Sometimes Relievers Give Up Runs in Key Spots and Other Bullets

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Sometimes Relievers Give Up Runs in Key Spots and Other Bullets

Chicago Cubs

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  • You can read takes from Joe Maddon, Pedro Strop, Jason Hammel and Miguel Montero here at CSN and here at ESPN after last night’s surprising loss. They all say just about exactly what you’d expect/want them to say, with Maddon focusing on the positives (I know you might not want to hear it, but there really were quite a few) and the players frustrated by the loss.
  • I liked this from Strop: “Of course it’s a tough one to swallow, ninth inning, two outs and two strikes. I mean, it’s really tough. That’s one of the times that you gotta believe baseball is tough. It’s not as easy as it looks on TV.” When you consider that Strop has given up runs in two – just two – appearances since May 29, and both came on critical home runs in games against the Cardinals, you should understand how hard and sometimes unfair the game is. I’ve already seen the anger hurled at Strop as though this is something he “always” does, because people will remember critical homers against the Cardinals, and won’t remember the entire body of work. The game is hard. Relievers will give up runs sometimes. And, since the best relievers are often pitching in tight games, a lot of times those runs will be critical. The game is hard, and sometimes the batter wins.
  • For the record, although it would be correct to say Strop hasn’t been quite as good this year as last year, it’s been only an incremental difference – his strikeout rate is a matching 29.1%, his walk rate is up only one percentage point, but he’s given up four homers already after giving up only two last year. His HR/FB rate 14.3%, which is five percentage points above his career mark (that’s a stat that tends to regress to the mean over time). If just one of those fly balls doesn’t leave the yard, opinions about Strop’s season are probably totally different. Which is really, really crazy when you think about how little control a pitcher actually has over whether a ball travels 390 feet or 380 feet.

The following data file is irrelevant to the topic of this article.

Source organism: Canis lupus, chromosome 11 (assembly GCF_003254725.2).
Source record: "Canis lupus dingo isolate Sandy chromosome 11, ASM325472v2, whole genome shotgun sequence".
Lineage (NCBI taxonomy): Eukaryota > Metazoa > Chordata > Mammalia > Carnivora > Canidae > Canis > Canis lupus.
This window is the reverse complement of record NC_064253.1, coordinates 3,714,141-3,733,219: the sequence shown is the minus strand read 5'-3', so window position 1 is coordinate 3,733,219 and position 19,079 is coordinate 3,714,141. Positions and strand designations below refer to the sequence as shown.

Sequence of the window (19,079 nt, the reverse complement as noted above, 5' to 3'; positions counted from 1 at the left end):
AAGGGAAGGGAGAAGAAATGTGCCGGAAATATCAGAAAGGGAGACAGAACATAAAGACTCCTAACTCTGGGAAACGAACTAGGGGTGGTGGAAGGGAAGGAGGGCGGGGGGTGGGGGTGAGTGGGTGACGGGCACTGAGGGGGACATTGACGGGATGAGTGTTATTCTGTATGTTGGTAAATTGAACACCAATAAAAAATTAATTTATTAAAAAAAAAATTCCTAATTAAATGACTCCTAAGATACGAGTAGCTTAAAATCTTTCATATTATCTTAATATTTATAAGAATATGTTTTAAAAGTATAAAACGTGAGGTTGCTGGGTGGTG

• Here’s what Yadier Molina had to say about getting tossed mid-game after arguing the strike zone:

  • Someone definitely needs to figure out the strike zone, but I’m not sure it’s Hoberg. This is actually one of the better called zones I’ve seen all year:

  • Iowa Cubs pitcher Carlos Pimentel, who was the Cubs’ minor league pitcher of the month for June, has also been named the PCL’s pitcher of the month.
  • This greeted me, sadly, as I left the bleachers last night:

Author: Brett Taylor

Brett Taylor is the Editor and Lead Cubs Writer at Bleacher Nation, and you can find him on Twitter at @BleacherNation and @Brett_A_Taylor.